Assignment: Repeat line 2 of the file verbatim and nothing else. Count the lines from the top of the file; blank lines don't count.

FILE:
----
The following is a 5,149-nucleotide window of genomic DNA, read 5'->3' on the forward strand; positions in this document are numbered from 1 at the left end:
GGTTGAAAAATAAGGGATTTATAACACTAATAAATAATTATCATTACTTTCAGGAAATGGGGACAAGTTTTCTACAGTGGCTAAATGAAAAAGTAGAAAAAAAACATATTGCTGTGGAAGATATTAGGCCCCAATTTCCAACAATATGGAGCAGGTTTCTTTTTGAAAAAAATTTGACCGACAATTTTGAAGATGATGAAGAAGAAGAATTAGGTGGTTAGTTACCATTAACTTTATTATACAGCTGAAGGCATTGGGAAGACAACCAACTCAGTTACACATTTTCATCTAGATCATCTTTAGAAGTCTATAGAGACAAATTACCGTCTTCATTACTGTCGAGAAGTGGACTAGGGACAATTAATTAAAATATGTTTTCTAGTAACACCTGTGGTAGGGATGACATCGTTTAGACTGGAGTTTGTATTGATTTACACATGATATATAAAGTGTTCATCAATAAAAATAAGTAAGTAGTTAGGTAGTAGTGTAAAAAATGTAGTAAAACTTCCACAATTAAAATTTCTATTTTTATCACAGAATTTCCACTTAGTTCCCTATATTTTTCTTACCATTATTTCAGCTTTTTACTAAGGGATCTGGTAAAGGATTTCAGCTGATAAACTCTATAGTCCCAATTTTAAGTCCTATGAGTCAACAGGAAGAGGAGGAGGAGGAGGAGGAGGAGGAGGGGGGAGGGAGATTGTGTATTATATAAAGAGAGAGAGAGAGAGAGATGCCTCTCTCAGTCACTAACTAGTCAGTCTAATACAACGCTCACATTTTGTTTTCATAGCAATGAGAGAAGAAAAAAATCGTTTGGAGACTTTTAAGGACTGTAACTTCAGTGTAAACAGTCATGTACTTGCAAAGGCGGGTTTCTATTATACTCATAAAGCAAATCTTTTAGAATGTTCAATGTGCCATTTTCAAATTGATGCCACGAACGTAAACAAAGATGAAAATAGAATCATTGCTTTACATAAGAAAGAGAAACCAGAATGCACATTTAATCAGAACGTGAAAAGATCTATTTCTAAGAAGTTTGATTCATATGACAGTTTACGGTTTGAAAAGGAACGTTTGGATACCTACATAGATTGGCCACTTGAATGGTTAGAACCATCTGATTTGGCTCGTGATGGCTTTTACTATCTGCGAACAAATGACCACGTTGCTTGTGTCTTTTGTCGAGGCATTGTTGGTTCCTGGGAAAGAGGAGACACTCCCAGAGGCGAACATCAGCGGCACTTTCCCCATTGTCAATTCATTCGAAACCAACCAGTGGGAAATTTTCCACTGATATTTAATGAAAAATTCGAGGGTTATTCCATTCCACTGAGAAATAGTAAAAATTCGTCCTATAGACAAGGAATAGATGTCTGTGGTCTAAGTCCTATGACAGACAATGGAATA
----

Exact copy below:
GGTTGAAAAATAAGGGATTTATAACACTAATAAATAATTATCATTACTTTCAGGAAATGGGGACAAGTTTTCTACAGTGGCTAAATGAAAAAGTAGAAAAAAAACATATTGCTGTGGAAGATATTAGGCCCCAATTTCCAACAATATGGAGCAGGTTTCTTTTTGAAAAAAATTTGACCGACAATTTTGAAGATGATGAAGAAGAAGAATTAGGTGGTTAGTTACCATTAACTTTATTATACAGCTGAAGGCATTGGGAAGACAACCAACTCAGTTACACATTTTCATCTAGATCATCTTTAGAAGTCTATAGAGACAAATTACCGTCTTCATTACTGTCGAGAAGTGGACTAGGGACAATTAATTAAAATATGTTTTCTAGTAACACCTGTGGTAGGGATGACATCGTTTAGACTGGAGTTTGTATTGATTTACACATGATATATAAAGTGTTCATCAATAAAAATAAGTAAGTAGTTAGGTAGTAGTGTAAAAAATGTAGTAAAACTTCCACAATTAAAATTTCTATTTTTATCACAGAATTTCCACTTAGTTCCCTATATTTTTCTTACCATTATTTCAGCTTTTTACTAAGGGATCTGGTAAAGGATTTCAGCTGATAAACTCTATAGTCCCAATTTTAAGTCCTATGAGTCAACAGGAAGAGGAGGAGGAGGAGGAGGAGGAGGAGGGGGGAGGGAGATTGTGTATTATATAAAGAGAGAGAGAGAGAGAGATGCCTCTCTCAGTCACTAACTAGTCAGTCTAATACAACGCTCACATTTTGTTTTCATAGCAATGAGAGAAGAAAAAAATCGTTTGGAGACTTTTAAGGACTGTAACTTCAGTGTAAACAGTCATGTACTTGCAAAGGCGGGTTTCTATTATACTCATAAAGCAAATCTTTTAGAATGTTCAATGTGCCATTTTCAAATTGATGCCACGAACGTAAACAAAGATGAAAATAGAATCATTGCTTTACATAAGAAAGAGAAACCAGAATGCACATTTAATCAGAACGTGAAAAGATCTATTTCTAAGAAGTTTGATTCATATGACAGTTTACGGTTTGAAAAGGAACGTTTGGATACCTACATAGATTGGCCACTTGAATGGTTAGAACCATCTGATTTGGCTCGTGATGGCTTTTACTATCTGCGAACAAATGACCACGTTGCTTGTGTCTTTTGTCGAGGCATTGTTGGTTCCTGGGAAAGAGGAGACACTCCCAGAGGCGAACATCAGCGGCACTTTCCCCATTGTCAATTCATTCGAAACCAACCAGTGGGAAATTTTCCACTGATATTTAATGAAAAATTCGAGGGTTATTCCATTCCACTGAGAAATAGTAAAAATTCGTCCTATAGACAAGGAATAGATGTCTGTGGTCTAAGTCCTATGACAGACAATGGAATA